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I'm a woman entering "the third chapter" and fascinated by the journey.

Sunday, May 12, 2013

Details to delight

Sometimes one is too busy living life to document it, and the end-of-semester rush is like that, even for those of us working largely from home as I have been these last few weeks. But all the papers have now been read and duly commented-upon, and all student grades are now posted in the online student information system, and I am taking a break before finishing the talk I will be giving at a conference on the 29th. Much has been happening in the yard, as is always true of mid-spring, and my brief wanderings-with-camera have revealed details of the sort that make me happy. (Okay, so I'm easily amused.)

Physocarpus may be my favorite shrub. It has no scent to speak of, but this eastern US native is utterly indestructible and has beautiful bark, foliage, blooms, and seed pods.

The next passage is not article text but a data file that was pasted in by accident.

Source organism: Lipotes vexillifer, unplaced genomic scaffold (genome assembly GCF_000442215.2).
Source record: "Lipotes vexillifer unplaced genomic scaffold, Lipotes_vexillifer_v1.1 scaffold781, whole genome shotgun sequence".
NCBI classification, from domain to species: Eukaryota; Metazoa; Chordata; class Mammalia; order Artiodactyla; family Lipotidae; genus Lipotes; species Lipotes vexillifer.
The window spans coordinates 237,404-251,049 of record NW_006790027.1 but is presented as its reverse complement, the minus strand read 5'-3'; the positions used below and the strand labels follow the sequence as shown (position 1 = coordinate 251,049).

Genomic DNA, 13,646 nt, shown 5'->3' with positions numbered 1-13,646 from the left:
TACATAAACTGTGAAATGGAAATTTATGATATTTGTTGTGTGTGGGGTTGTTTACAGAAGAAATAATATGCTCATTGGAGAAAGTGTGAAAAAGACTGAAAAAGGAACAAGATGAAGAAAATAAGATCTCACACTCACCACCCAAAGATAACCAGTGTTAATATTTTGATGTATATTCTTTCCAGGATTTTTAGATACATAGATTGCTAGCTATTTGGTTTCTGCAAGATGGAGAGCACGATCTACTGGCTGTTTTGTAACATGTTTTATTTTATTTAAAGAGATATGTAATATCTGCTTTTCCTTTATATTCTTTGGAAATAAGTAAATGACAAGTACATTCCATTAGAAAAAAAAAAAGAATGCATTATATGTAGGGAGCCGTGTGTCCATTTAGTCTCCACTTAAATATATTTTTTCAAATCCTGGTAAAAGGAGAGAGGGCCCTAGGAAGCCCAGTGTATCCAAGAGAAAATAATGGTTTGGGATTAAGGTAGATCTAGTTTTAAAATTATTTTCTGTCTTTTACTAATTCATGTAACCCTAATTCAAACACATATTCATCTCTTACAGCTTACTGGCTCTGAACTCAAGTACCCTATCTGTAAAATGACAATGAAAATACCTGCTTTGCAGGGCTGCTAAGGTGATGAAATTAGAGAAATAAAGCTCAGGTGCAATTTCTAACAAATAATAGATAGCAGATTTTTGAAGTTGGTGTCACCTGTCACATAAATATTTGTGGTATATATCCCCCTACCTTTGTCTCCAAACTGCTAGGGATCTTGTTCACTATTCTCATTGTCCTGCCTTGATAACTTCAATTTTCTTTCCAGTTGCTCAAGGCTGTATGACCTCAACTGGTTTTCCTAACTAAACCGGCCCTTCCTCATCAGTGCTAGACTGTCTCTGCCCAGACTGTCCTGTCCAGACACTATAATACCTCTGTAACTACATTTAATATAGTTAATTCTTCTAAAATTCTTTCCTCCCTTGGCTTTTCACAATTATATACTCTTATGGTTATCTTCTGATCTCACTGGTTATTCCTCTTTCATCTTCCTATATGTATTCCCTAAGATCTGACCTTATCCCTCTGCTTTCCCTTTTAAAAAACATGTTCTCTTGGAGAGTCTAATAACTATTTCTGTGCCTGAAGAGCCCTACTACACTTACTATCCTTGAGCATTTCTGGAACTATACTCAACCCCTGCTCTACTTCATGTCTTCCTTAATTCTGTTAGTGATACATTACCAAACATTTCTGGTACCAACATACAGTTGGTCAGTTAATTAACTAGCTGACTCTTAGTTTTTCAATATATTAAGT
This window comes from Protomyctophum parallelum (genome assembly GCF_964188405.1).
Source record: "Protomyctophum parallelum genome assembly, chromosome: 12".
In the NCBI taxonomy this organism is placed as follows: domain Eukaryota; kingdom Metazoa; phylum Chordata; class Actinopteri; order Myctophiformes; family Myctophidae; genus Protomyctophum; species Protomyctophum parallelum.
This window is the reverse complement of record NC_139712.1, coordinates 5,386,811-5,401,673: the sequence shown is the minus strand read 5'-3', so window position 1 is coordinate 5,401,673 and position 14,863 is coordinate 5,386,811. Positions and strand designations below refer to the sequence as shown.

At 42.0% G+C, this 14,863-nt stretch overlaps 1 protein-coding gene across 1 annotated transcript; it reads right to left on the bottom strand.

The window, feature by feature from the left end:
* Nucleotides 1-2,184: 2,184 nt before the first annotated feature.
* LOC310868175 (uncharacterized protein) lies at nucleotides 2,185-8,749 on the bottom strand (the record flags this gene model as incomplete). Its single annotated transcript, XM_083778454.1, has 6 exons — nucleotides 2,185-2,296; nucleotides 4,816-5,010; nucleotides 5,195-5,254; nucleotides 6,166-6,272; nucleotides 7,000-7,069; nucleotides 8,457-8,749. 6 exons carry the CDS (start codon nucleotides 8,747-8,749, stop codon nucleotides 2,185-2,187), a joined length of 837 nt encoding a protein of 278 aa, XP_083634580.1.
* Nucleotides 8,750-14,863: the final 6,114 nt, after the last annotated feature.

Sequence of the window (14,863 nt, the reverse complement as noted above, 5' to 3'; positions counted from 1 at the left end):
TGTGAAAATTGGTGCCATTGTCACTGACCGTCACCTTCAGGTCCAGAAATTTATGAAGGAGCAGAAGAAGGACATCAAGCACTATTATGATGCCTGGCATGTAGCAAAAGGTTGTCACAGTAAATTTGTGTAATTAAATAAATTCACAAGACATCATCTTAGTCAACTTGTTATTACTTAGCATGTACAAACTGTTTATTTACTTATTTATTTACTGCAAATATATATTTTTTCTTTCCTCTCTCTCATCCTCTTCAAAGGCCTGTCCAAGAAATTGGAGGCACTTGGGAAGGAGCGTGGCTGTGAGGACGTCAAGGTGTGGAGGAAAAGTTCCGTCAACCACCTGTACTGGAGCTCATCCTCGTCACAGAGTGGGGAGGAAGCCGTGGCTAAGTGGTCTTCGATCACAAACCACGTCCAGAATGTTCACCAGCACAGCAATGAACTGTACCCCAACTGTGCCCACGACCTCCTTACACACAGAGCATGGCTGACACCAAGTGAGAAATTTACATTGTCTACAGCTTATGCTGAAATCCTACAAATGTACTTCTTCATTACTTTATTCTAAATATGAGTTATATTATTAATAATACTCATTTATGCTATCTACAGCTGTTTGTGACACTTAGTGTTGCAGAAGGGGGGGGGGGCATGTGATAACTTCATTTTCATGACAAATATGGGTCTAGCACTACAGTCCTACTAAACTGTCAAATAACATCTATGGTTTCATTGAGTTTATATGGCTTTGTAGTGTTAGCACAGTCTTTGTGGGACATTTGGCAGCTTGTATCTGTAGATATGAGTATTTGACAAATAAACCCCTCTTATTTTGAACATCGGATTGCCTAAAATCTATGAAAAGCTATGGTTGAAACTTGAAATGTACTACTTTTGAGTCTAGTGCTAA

This little beauty is the cultivar "Dart's Gold," growing alongside our driveway. Until this week, I had never really noticed the tiny red centers of the flowers.
The dark-leaved cultivars"Coppertina" (l) and "Summer Wine" (r) grow in the hell strip along the street in front of our house.

For scent, our native sweetshrub, calycanthus floridus has enough to make up for its neighbors' lack. This is the cultivar "Athens," blooming next to the screened porch. (One must allow oneself some decadent pleasures, and the scent of sweetshrub is one of them.)    

But my (perhaps) favorite detail of the year is on a plant that I was talked into acquiring by the owner of a native plant nursery.
I had visited the nursery intending to bring home gray dogwood to start a hedge in our shady area but of course came home with various other plants, some of which I had never heard of. One of these was acer pennsylvanicum, striped maple, an understory tree generally grown for its attractive bark. Our specimen is still only about three feet high, so its bark isn't terribly exciting yet, but I've fallen in love with its crinkled foliage and tiny blossoms.
And I do mean tiny.

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